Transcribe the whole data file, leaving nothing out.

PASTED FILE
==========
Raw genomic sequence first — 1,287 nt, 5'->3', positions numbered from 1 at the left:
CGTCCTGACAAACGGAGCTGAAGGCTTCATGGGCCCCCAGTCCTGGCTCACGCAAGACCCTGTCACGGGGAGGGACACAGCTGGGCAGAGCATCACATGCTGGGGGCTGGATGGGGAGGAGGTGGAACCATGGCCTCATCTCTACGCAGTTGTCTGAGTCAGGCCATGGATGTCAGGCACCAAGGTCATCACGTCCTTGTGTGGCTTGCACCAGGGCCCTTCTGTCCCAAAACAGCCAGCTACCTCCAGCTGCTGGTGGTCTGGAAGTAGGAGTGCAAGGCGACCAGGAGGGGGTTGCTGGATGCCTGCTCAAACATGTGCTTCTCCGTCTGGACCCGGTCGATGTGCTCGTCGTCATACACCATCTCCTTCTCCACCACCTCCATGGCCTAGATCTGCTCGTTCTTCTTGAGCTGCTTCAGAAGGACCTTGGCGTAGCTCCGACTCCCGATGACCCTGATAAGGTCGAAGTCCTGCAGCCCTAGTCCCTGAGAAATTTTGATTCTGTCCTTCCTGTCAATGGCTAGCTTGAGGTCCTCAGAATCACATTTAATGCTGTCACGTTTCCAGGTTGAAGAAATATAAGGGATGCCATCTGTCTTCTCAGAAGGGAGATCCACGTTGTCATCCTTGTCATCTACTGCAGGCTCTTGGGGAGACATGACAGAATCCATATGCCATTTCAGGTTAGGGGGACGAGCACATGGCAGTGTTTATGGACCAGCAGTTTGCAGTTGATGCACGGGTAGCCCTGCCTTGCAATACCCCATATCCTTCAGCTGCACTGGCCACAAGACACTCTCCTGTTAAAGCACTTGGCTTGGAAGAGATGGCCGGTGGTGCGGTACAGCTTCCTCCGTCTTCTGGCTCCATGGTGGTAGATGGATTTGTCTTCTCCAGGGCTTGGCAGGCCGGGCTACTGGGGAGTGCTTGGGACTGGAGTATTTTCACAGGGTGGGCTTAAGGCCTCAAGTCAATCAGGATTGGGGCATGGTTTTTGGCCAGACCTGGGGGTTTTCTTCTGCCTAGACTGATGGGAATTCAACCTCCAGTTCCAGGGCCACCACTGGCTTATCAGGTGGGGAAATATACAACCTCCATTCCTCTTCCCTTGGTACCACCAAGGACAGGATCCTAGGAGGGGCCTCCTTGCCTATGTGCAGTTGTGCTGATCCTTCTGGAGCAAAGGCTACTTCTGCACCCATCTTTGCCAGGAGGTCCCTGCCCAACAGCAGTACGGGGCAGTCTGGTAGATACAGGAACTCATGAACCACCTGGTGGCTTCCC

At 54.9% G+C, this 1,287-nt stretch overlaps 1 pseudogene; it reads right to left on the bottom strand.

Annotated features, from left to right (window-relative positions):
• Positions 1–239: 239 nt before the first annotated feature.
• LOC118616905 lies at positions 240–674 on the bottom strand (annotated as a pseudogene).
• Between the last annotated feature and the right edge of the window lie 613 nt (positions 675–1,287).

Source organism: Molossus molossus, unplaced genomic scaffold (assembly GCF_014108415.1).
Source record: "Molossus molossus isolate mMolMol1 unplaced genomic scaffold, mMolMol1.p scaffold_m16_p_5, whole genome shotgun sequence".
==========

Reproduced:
Raw genomic sequence first — 1,287 nt, 5'->3', positions numbered from 1 at the left:
CGTCCTGACAAACGGAGCTGAAGGCTTCATGGGCCCCCAGTCCTGGCTCACGCAAGACCCTGTCACGGGGAGGGACACAGCTGGGCAGAGCATCACATGCTGGGGGCTGGATGGGGAGGAGGTGGAACCATGGCCTCATCTCTACGCAGTTGTCTGAGTCAGGCCATGGATGTCAGGCACCAAGGTCATCACGTCCTTGTGTGGCTTGCACCAGGGCCCTTCTGTCCCAAAACAGCCAGCTACCTCCAGCTGCTGGTGGTCTGGAAGTAGGAGTGCAAGGCGACCAGGAGGGGGTTGCTGGATGCCTGCTCAAACATGTGCTTCTCCGTCTGGACCCGGTCGATGTGCTCGTCGTCATACACCATCTCCTTCTCCACCACCTCCATGGCCTAGATCTGCTCGTTCTTCTTGAGCTGCTTCAGAAGGACCTTGGCGTAGCTCCGACTCCCGATGACCCTGATAAGGTCGAAGTCCTGCAGCCCTAGTCCCTGAGAAATTTTGATTCTGTCCTTCCTGTCAATGGCTAGCTTGAGGTCCTCAGAATCACATTTAATGCTGTCACGTTTCCAGGTTGAAGAAATATAAGGGATGCCATCTGTCTTCTCAGAAGGGAGATCCACGTTGTCATCCTTGTCATCTACTGCAGGCTCTTGGGGAGACATGACAGAATCCATATGCCATTTCAGGTTAGGGGGACGAGCACATGGCAGTGTTTATGGACCAGCAGTTTGCAGTTGATGCACGGGTAGCCCTGCCTTGCAATACCCCATATCCTTCAGCTGCACTGGCCACAAGACACTCTCCTGTTAAAGCACTTGGCTTGGAAGAGATGGCCGGTGGTGCGGTACAGCTTCCTCCGTCTTCTGGCTCCATGGTGGTAGATGGATTTGTCTTCTCCAGGGCTTGGCAGGCCGGGCTACTGGGGAGTGCTTGGGACTGGAGTATTTTCACAGGGTGGGCTTAAGGCCTCAAGTCAATCAGGATTGGGGCATGGTTTTTGGCCAGACCTGGGGGTTTTCTTCTGCCTAGACTGATGGGAATTCAACCTCCAGTTCCAGGGCCACCACTGGCTTATCAGGTGGGGAAATATACAACCTCCATTCCTCTTCCCTTGGTACCACCAAGGACAGGATCCTAGGAGGGGCCTCCTTGCCTATGTGCAGTTGTGCTGATCCTTCTGGAGCAAAGGCTACTTCTGCACCCATCTTTGCCAGGAGGTCCCTGCCCAACAGCAGTACGGGGCAGTCTGGTAGATACAGGAACTCATGAACCACCTGGTGGCTTCCC

At 54.9% G+C, this 1,287-nt stretch overlaps 1 pseudogene; it reads right to left on the bottom strand.

Annotated features, from left to right (window-relative positions):
• Positions 1–239: 239 nt before the first annotated feature.
• LOC118616905 lies at positions 240–674 on the bottom strand (annotated as a pseudogene).
• Between the last annotated feature and the right edge of the window lie 613 nt (positions 675–1,287).

Source organism: Molossus molossus, unplaced genomic scaffold (assembly GCF_014108415.1).
Source record: "Molossus molossus isolate mMolMol1 unplaced genomic scaffold, mMolMol1.p scaffold_m16_p_5, whole genome shotgun sequence".